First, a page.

Annika Steiber, Sverker Alänge

6. Culture: The New Black

To compete in today’s fast-changing world, a firm must have a strong corporate culture of the appropriate kind. This chapter defines what a culture is—in short, it is a set of shared beliefs about what the world is like, what is valued, and how things should be done—and from there, the chapter describes the typical attributes of a vibrant innovation-oriented culture. Such a culture enables the firm to compete for top talent as well as produce winning products. Much of the material here comes directly from the authors’ interviews and observations of leading Silicon Valley companies. Topics covered include major influences on corporate culture and steps taken by these leading firms to build and maintain their cultures.
Annika Steiber, Sverker Alänge

7. Leading for Entrepreneurship

Leading an entrepreneurial firm is quite different from managing a conventional company. This chapter explains key considerations for guiding, supporting, and inspiring teams of entrepreneurial people to produce ongoing innovation. An essential requirement is to provide direction and feedback without micromanaging or telling employees how they should solve problems. The roles of three types of leaders are discussed: top leadership, founder entrepreneurs, and mid-level leaders (formerly called “middle management”). Further, the chapter examines many ingredients of leadership, from communication and incentives to new approaches for bottom-up creativity and decision-making.
Annika Steiber, Sverker Alänge

8. The Entrepreneurial Organization Is Dynamic and Ambidextrous

Whereas previous chapters of The Silicon Valley Model have dealt with human-factor aspects of the new approach to management—such as recognizing and recruiting talented people, building an entrepreneurial culture, and personal leadership—this chapter delves more deeply into the organizational aspects. The importance of having Dynamic Capabilities is explained, along with a closely allied topic: creating an Ambidextrous organization, able to innovate while optimizing current operations. Three fundamental ways of building innovation into the firm are considered: innovation inside present operations, innovation by separate innovation units, and different approaches to open innovation.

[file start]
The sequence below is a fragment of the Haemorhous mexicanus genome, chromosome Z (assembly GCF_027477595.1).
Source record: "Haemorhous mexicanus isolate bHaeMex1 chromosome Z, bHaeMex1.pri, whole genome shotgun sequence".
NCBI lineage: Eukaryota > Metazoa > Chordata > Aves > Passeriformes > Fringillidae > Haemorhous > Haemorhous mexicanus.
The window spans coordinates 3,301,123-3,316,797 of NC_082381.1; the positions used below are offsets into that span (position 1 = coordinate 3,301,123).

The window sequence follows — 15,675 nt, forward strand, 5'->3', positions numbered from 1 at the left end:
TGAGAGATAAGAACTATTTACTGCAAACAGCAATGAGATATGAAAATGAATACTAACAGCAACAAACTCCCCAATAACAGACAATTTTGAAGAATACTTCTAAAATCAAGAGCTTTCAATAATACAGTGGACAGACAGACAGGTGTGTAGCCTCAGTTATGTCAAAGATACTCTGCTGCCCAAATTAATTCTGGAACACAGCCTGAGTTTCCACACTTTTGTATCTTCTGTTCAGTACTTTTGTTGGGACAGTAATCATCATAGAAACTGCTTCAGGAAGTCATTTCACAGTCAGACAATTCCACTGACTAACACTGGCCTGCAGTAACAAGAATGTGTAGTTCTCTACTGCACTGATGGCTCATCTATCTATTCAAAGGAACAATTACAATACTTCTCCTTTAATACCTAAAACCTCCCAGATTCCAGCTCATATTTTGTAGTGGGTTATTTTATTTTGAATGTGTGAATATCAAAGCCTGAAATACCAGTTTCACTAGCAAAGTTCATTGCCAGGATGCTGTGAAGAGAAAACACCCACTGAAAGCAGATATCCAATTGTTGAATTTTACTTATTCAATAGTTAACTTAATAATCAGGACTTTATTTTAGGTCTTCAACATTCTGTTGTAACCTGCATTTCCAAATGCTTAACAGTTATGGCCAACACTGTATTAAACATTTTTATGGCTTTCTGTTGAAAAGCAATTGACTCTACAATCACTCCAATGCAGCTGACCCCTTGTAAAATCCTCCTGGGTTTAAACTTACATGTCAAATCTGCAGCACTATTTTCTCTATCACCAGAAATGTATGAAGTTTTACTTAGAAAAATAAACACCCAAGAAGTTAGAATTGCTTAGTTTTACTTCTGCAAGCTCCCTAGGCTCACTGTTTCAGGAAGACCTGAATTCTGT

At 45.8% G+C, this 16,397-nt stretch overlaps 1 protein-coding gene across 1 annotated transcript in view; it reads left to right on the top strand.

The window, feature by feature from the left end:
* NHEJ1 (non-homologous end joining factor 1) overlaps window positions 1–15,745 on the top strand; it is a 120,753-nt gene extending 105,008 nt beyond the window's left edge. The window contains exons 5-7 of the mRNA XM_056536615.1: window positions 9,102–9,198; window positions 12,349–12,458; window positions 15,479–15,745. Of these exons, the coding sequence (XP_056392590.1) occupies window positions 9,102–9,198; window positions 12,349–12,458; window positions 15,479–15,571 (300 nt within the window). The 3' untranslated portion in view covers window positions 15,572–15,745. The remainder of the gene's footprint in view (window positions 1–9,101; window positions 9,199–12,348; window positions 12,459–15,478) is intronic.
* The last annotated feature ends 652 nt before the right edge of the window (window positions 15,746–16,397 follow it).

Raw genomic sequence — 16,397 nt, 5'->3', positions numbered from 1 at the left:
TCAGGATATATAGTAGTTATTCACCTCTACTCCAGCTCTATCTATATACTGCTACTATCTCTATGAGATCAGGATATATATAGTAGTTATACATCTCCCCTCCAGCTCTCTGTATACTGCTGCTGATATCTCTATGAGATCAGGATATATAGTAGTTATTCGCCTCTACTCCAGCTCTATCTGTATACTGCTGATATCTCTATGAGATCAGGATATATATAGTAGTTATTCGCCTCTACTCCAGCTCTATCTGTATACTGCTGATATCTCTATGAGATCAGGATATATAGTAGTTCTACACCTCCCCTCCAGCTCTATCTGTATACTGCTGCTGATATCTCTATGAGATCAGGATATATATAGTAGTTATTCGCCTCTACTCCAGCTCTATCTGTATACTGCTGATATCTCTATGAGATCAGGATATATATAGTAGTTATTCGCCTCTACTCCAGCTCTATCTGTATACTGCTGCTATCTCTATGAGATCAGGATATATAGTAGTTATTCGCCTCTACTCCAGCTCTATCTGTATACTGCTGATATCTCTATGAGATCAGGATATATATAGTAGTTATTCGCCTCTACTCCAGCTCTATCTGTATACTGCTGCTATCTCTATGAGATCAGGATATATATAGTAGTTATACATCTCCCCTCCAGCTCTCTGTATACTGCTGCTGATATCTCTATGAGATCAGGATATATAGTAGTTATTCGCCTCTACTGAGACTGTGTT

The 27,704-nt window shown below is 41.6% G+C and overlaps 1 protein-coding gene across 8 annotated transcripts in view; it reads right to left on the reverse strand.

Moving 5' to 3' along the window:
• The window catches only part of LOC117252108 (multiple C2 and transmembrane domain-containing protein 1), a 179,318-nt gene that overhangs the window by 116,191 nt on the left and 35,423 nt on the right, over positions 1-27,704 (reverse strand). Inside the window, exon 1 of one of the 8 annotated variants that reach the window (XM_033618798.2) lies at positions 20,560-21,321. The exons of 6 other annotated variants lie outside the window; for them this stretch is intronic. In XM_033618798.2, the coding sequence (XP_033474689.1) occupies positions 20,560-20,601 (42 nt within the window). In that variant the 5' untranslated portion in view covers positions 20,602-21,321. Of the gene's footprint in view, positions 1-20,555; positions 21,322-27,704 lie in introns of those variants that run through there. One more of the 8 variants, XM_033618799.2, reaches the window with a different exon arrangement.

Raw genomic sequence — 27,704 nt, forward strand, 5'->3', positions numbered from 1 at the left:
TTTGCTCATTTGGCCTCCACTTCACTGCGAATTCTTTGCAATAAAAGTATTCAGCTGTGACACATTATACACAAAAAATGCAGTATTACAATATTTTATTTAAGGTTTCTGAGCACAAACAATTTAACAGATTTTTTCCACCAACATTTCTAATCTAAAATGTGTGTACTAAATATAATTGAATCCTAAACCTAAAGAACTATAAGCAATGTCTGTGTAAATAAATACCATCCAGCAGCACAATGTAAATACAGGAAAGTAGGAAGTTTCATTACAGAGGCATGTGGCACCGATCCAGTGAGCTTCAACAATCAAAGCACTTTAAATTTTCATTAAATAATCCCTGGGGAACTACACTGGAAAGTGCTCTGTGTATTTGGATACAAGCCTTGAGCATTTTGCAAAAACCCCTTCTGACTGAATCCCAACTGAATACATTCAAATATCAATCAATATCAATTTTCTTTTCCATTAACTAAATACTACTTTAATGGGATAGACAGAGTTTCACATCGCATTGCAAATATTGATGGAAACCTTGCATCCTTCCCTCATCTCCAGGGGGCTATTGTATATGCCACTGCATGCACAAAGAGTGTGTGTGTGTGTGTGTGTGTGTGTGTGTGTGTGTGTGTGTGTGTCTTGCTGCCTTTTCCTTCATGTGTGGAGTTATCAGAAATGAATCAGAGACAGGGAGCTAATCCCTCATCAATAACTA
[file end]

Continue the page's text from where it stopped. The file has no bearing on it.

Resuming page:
Annika Steiber, Sverker Alänge

9. The Silicon Valley Model

This chapter presents a complete synthesis of a new management model for today’s rapidly changing business environments. The synthesis draws on all preceding chapters of the book along with research by eminent business scholars. This new model—called the Silicon Valley Model because it has been realized most fully by leading companies in the Valley—is shown to be a highly developed form of the “Adhocracy” approach that was first identified decades ago. The chapter gives a conceptual description of the new model, with graphic illustration. It then compares this new model to a traditional bureaucratic model of big-firm management, showing how the two differ in key respects. Finally, the Silicon Valley Model is shown to be congruent with the “six basic principles” for managing change that were described earlier in the book: the model supports these principles, plus other elements as well.
Annika Steiber, Sverker Alänge

10. Implications Beyond Silicon Valley

This chapter closes this book by investigating the applicability of the Silicon Valley Model to firms in industries outside the IT/Internet sectors, located in other parts of the world. We see that individual elements of the Model are in fact widely used elsewhere: Many companies have an inspiring and socially significant vision or mission, a strong investment in hiring and supporting creative people, a commitment to being ambidextrous, etc. It is not so common as yet, however, to see the entire Silicon Valley Model used as a comprehensive “management system” with all of the interlinked elements working together. One approach for introducing the entire model may be to use it first in dedicated innovation units within a big firm; examples of this approach are given and issues are discussed. The chapter (and the book) ends by reiterating the advantages of the Silicon Valley Model. It appears to be a management model extremely well suited to an era when every industry and location is experiencing waves of profound and rapid change—just as the industries in Silicon Valley have done for decades.
Annika Steiber, Sverker Alänge